This time of year, fantasy enthusiasts tend to obsess over their first-round draft pick. Do you go with Adrian Peterson or Chris Johnson with the top pick? What about Arian Foster? Is the middle of the round too early for Aaron Rodgers? Should you grab an elite receiver at the end?
While these decisions are important, you’d be better served expending more mental energy on the middle rounds, where championship fantasy rosters are built. After all, while it’s interesting to debate whether Foster merits a top three pick this year, many of those who stole him in the fifth round or later last season rode him all the way to a title.
Fantasy veterans know the secret to great drafting is not simply selecting the best players available, but taking them no earlier than necessary. You may share my belief that Jacoby Ford is on the verge of a breakout season; but you’re hurting yourself – and, worse yet, begging for ridicule from your opponents – if you pull the trigger too early.
Who are this year’s hidden gems? Let’s take a look at my Sleeper Picks of 2011, broken down by position.
(Note: ADP means “average draft position,” and indicates where the player is typically selected in standard leagues, according to mock draft web sites. Compare this to their value in my Top 100 rankings, where applicable.)
Josh Freeman, Buccaneers (ADP: 70, Top 100: 33). There should be nothing sleepy about last year’s seventh-best fantasy quarterback, but Freeman is still flying under the radar in many circles. With a sterling TD:INT ratio, and a talented group of young receivers, the third-year passer has elite status in his sights.
Kyle Orton, Broncos (ADP: 148, Top 100: 66). First he was headed to Miami, then to the bench in favor of Tim Tebow. Now he’s locked into the starting job that made him a fantasy stud over the first half of last season. Though John Fox will run a more conservative offense, Orton should be money early on again, if not all season.
LeGarrette Blount, Buccaneers (ADP: 33, Top 100: 15). He had a breakout rookie season, but Blount still represents excellent value at his current draft position. He faces virtually no competition for touches now that Cadillac Williams is a Ram, and he’s a bruising runner who should find the end zone nearly every week.
C.J. Spiller, Bills (ADP: 105, Top 100: 92). He disappointed a lot of owners who wasted an early pick on him after his sensational preseason run last year. But with only Fred Jackson standing in the way, the Bills’ 2010 first-round draft selection will get every chance to earn a full committee share, if not a starting job.
Bernard Scott, Bengals (ADP: 210, Top 100: N/A). Cedric Benson is not the runner he once was, and his understudy has been assured more touches this season. A changing-of-the-guard is underway in Cincinnati, so Scott is more than just a handcuff. He’s the future.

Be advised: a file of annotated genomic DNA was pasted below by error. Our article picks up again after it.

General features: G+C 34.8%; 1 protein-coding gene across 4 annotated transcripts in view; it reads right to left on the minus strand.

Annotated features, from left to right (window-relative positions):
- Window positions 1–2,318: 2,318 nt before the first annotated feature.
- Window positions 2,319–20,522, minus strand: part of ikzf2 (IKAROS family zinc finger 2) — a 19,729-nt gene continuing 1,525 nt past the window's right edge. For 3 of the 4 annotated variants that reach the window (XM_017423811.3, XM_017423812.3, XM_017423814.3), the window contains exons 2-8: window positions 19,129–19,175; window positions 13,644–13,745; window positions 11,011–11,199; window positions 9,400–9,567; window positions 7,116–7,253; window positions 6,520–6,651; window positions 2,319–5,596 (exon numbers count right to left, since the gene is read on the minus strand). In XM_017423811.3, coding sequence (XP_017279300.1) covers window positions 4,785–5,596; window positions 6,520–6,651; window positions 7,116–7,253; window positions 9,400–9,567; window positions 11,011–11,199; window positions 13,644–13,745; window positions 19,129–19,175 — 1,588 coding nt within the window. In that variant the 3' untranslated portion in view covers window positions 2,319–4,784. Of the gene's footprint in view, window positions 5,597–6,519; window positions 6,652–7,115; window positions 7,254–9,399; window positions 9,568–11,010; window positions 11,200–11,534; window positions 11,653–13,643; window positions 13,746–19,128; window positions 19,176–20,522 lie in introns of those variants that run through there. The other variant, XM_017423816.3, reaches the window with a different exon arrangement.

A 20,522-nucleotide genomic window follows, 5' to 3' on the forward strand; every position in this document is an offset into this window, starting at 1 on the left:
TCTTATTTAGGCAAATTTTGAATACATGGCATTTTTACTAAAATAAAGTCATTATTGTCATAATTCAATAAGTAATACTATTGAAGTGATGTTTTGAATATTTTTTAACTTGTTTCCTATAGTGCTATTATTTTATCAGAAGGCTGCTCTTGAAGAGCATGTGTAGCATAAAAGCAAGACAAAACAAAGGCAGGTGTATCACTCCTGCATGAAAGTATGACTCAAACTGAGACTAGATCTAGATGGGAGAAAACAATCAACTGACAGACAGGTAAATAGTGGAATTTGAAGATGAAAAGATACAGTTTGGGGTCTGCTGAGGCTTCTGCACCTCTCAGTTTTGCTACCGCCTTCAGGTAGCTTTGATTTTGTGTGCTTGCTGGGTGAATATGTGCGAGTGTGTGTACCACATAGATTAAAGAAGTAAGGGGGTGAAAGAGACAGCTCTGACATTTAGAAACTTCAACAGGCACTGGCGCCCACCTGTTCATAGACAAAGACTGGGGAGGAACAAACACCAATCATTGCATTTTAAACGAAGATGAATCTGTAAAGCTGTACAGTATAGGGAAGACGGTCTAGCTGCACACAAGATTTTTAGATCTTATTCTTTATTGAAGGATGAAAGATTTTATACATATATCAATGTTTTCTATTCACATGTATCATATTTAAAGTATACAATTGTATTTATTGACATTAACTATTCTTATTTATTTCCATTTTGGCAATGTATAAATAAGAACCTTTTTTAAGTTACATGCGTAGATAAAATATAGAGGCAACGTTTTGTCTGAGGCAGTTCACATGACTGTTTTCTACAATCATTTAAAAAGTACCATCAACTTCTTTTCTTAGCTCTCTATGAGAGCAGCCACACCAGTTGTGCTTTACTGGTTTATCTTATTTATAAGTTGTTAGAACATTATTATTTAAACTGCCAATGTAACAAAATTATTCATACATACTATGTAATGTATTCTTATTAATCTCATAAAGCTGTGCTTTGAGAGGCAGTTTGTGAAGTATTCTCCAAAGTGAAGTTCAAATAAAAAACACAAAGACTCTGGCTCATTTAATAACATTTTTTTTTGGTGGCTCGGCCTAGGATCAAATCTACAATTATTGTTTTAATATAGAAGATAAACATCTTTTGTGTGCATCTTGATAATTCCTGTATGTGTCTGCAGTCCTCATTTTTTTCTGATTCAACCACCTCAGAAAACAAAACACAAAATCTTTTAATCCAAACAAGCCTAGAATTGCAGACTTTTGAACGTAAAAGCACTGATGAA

Austin Collie, WR, Colts (ADP: 67, Top 100: 27). He was sitting atop the 2010 WR rankings when he was concussed in Week 6. The threat of another blow to the head has depressed Collie’s value significantly, but those who take the risk could be rewarded with an elite wideout.
Mario Manningham, Giants (ADP: 73, Top 100: 58). With Steve Smith wearing an Eagles jersey, Manningham ascends to the No. 2 job in a passing attack that has consistently produced valuable fantasy receivers.
Mike Sims-Walker, Rams (ADP: 113, Top 100: 69). With the dearth of talent and experience amongst St. Louis receivers, Sims-Walker can easily become Sam Bradford’s go-to guy. Given the young gunslinger’s potential, that could be a lucrative job.
Plaxico Burress, Jets (ADP: 122, Top 100: 78). He is the presumed starter opposite Santonio Holmes, and he could quickly become the team’s most prolific red-zone target. Burress should make an immediate impact in this offense.
Lance Moore, Saints (ADP: 118, Top 100: 79). While your competitors may be locked in on Robert Meachem, Moore is positioned to be the true No. 2 wideout in New Orleans. Marques Colston’s gimpy knee could even give Moore a shot at the lead role on occasion.
Jacoby Ford, Raiders (ADP: 112, Top 100: 84). Ford showed flashes of brilliance last season, and he is the only Oakland receiver worth drafting. If he gets decent quarterback play, he could vault up the ranks.
Owen Daniels, Texans (ADP: 77, Top 100: 40). Returning from his third torn ACL, the risk is obvious. But a healthy Daniels is clearly Matt Schaub’s second-favorite target, giving him perhaps the most upside among second-tier tight ends.
Brandon Pettigrew, Lions (ADP: 126, Top 100: 82). If Matt Stafford could just stay on the field, he and his young tight end could put up great numbers together. Pettigrew has all the tools to be an elite tight end.
Alex Henery, Eagles (ADP: 196, Top 100: N/A). When perennial fantasy star David Akers became a 49er, he left his plum job to a rookie who set the NCAA record for career field-goal accuracy (89.5%) at Nebraska.
Dan Bailey, Cowboys (ADP: N/A). He hasn't seized the job from David Buehler yet; but if he does, he'll be kicking for a high-octane offense.
Next week: The original, oft-imitated, always-controversial Perfect Draft.